Sleeping Giant State Park Reopens, After More Than A Year Of Cleanup | Connecticut Public Radio

Sleeping Giant State Park Reopens, After More Than A Year Of Cleanup

Jun 13, 2019

Sleeping Giant State Park in Hamden is once again open to visitors following a series of storms last spring that saw tornadoes touching down just outside the park’s border.

The storm’s wind sheared trees in half, snapping them like twigs and littering debris throughout the park’s 1,400 acres.

Picnic areas were destroyed, many trails were wiped out, and the park’s main “Tower Trail,” which provides scenic views of Long Island Sound and New Haven, was rendered inaccessible for months.

Volunteers and state officials worked since then to get the park up and running.

The park officially reopened to the public at 8 am on Friday, June 14.

“It’s amazingly different. And for the first couple of months, we kind of cried every time when we came in and saw the damage,” said Julie Hulten, a volunteer with the Sleeping Giant Park Association, who was greeting visitors returning to the park of Friday.

“It has been a long process,” Hulten said, but “all the trails are open.”

The park's main picnic area is much more open. Hulten, from the Sleeping Giant Park Association, said some next steps for improvements at the park include planting trees in the picnic area.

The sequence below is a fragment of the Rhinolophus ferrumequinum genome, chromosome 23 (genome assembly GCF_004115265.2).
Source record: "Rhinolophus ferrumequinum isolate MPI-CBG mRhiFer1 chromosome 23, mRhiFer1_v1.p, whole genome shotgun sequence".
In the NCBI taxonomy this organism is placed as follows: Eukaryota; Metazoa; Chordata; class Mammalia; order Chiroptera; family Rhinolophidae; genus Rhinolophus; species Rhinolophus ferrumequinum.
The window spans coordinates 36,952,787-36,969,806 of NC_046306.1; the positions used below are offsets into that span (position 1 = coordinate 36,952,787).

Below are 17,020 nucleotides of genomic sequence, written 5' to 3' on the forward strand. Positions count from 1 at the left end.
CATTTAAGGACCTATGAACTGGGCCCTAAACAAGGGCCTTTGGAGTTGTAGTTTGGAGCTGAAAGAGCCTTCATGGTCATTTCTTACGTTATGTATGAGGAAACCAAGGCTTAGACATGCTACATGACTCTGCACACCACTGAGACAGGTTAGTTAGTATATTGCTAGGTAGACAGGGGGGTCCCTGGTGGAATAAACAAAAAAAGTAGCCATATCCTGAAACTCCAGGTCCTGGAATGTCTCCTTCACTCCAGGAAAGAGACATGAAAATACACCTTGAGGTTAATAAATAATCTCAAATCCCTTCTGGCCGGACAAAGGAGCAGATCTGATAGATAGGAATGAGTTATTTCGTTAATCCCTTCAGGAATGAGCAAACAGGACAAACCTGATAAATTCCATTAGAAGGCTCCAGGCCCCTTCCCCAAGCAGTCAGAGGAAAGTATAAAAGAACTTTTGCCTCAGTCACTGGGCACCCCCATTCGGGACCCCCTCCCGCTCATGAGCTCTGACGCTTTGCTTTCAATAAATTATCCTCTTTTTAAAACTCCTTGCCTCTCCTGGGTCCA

Credit Patrick Skahill / Connecticut Public Radio

Over more than a year, Hulten said volunteers removed and cleaned up about 2,000 damaged trees at the park.

Hulten told Connecticut Public Radio in February work to restore the park’s more than 30 miles of trail was slow going.

“They would work three hours and move maybe ten feet. Because of the complexity. Everything had fallen down on top of other things,” Hulten said.

On Thursday, Governor Ned Lamont praised the work of volunteers in a news release.

“I want to thank all of the DEEP staff, contractors, and most especially the Sleeping Giant Park Association and their volunteers whose generous work over these many months helped get us to this point,” Lamont said in the release.

The Department of Energy and Environmental Protection estimates restoration work at the park ultimately totaled around $735,000 – down from a previous estimate of $745,000.

About 75% of those funds are expected to be reimbursed by the Federal Emergency Management Agency.